1
$\begingroup$

The equation for flexural waves in thin rods is $$\frac{\partial^4 v}{\partial x^4} + \frac{\rho A}{EI}\frac{\partial^2 v}{\partial t^2} = 0$$

where $I$ is the $2nd$ moment of area.

Now, as Navier's equations of elasticity are the general equations for a $3$ dimensional homogenous isotropic elastic body, it should be possible to derive the above wave equation from Navier's equations. However, I was unable to do so, and I couldn't find any relevant resources online. Could someone help me out with this?

$\endgroup$

1 Answer 1

1
$\begingroup$

I asked myself the same question some time ago. This is maybe not as straightforward as you might think, and this is best obtained from an intermediate step of "structural" mechanics equations relating moment resultants and efforts in a rod: $$ \frac{dM}{dx}= V \tag{1}$$ $$ \frac{dV}{dx}= \rho A \frac{d^{2} v}{ dt^{2}} \tag{2}$$ (2) where $M$ is the bending moment, $V$ is the shear effort. Of course substituting $M=\frac{1}{EI} \frac{d^{2}v}{dx^{2}}$ will yield the equation for flexural waves.

Now the question is how to obtain (1) and (2) from the general 3D elastodynamics equation (from which Navier equation stems): $$\sigma_{ji,j}= \rho \partial_{tt} u_{i} \tag{3}$$ For clarity, we will use the notation $u_{3}=v$ to be consistent with your equation. Now, within Euler-Bernouilli approximations, (3) sums up to: $$\frac{\partial \sigma_{xx}}{\partial x} = - \frac{\partial \sigma_{zx}}{\partial z} \tag{4} $$ $$\frac{\partial \sigma_{xz}}{\partial x} = \rho \frac{\partial^{2} v}{ \partial t^{2}} \tag{5}$$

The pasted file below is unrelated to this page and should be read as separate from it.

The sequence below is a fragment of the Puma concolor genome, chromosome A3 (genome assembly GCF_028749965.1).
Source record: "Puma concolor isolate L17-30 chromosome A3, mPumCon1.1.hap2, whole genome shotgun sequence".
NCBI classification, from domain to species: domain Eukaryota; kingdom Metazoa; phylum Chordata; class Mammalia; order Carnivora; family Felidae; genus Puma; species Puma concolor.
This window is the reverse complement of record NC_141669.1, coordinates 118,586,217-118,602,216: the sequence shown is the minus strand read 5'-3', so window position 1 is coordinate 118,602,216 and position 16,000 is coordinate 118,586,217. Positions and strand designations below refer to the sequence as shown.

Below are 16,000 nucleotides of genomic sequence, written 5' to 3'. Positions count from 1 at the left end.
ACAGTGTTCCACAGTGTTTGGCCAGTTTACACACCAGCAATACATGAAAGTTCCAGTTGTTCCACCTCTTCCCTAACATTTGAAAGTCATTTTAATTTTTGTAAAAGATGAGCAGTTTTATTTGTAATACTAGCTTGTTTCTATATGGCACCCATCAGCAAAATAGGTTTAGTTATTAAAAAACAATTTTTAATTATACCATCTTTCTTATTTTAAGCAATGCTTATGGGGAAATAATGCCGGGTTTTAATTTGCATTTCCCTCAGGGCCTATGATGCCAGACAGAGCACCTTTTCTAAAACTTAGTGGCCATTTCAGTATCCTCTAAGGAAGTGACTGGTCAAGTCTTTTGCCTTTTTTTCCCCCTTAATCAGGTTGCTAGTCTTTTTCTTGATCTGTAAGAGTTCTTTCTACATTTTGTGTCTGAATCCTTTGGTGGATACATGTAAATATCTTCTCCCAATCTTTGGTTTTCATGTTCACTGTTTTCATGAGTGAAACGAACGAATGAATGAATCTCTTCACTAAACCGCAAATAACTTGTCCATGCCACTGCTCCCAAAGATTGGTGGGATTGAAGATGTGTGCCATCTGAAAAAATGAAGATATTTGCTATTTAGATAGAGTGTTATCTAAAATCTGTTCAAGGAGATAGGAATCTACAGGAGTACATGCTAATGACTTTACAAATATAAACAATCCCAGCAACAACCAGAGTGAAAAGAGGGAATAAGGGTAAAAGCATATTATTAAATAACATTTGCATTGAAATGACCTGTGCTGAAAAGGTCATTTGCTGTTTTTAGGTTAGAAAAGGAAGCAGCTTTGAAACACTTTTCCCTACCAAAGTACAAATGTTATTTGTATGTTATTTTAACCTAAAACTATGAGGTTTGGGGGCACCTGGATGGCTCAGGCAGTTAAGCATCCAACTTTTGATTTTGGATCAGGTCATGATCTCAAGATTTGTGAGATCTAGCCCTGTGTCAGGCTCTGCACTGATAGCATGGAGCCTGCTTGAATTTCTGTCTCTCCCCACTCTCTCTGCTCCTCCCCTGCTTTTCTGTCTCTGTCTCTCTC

Then (1) is otained by multiplying (4) by $z$ and integrating over the rod section, noting that $ \iint z \sigma_{xx} dS = M$, $\iint \sigma_{zx}dS=V$, and evaluation of the integral of the rhs of (4) requires integration by parts and the vanishing of $\sigma_{xz}$ on the rod boundary. (2) is obtained similarly by integrating (5) over the rod section.

Additional notes: If you want to go down to what the E-B flexural wave theory actually implies when re-deriving it from 3D elasticity, you have $u= -z \frac{\partial{v}}{\partial{x}}$ and $v$ independent of $z$ from classical E-B kinematics hypothesis but also, plane stress assumptions, and rotary inertia of rod sections neglected. Also, and more intriguing, you may notice that shear strain $\gamma_{xz}$ is zero in E-B theory but you may not neglect terms like $\frac{\partial \sigma_{zx}}{\partial z}$.

$\endgroup$

Your Answer

By clicking “Post Your Answer”, you agree to our terms of service and acknowledge you have read our privacy policy.

Not the answer you're looking for? Browse other questions tagged or ask your own question.